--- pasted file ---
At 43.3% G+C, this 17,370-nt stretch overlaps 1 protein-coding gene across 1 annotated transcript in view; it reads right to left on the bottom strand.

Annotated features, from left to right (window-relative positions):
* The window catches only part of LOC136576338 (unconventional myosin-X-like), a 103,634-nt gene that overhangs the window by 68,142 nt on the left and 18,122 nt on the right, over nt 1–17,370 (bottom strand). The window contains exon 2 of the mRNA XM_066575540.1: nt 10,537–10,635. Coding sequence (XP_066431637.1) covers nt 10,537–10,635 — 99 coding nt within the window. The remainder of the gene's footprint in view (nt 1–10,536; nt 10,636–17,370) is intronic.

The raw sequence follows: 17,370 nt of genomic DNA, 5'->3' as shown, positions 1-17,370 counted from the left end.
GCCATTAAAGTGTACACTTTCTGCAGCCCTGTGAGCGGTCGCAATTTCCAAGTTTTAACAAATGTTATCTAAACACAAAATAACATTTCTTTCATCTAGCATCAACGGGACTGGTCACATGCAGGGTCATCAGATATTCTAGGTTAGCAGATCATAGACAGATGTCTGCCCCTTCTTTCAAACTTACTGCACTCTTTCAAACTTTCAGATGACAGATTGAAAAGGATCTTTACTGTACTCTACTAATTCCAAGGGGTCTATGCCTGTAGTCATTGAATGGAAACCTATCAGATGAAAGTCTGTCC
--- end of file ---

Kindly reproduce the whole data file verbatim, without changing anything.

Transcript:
At 43.3% G+C, this 17,370-nt stretch overlaps 1 protein-coding gene across 1 annotated transcript in view; it reads right to left on the bottom strand.

Annotated features, from left to right (window-relative positions):
* The window catches only part of LOC136576338 (unconventional myosin-X-like), a 103,634-nt gene that overhangs the window by 68,142 nt on the left and 18,122 nt on the right, over nt 1–17,370 (bottom strand). The window contains exon 2 of the mRNA XM_066575540.1: nt 10,537–10,635. Coding sequence (XP_066431637.1) covers nt 10,537–10,635 — 99 coding nt within the window. The remainder of the gene's footprint in view (nt 1–10,536; nt 10,636–17,370) is intronic.

The raw sequence follows: 17,370 nt of genomic DNA, 5'->3' as shown, positions 1-17,370 counted from the left end.
GCCATTAAAGTGTACACTTTCTGCAGCCCTGTGAGCGGTCGCAATTTCCAAGTTTTAACAAATGTTATCTAAACACAAAATAACATTTCTTTCATCTAGCATCAACGGGACTGGTCACATGCAGGGTCATCAGATATTCTAGGTTAGCAGATCATAGACAGATGTCTGCCCCTTCTTTCAAACTTACTGCACTCTTTCAAACTTTCAGATGACAGATTGAAAAGGATCTTTACTGTACTCTACTAATTCCAAGGGGTCTATGCCTGTAGTCATTGAATGGAAACCTATCAGATGAAAGTCTGTCC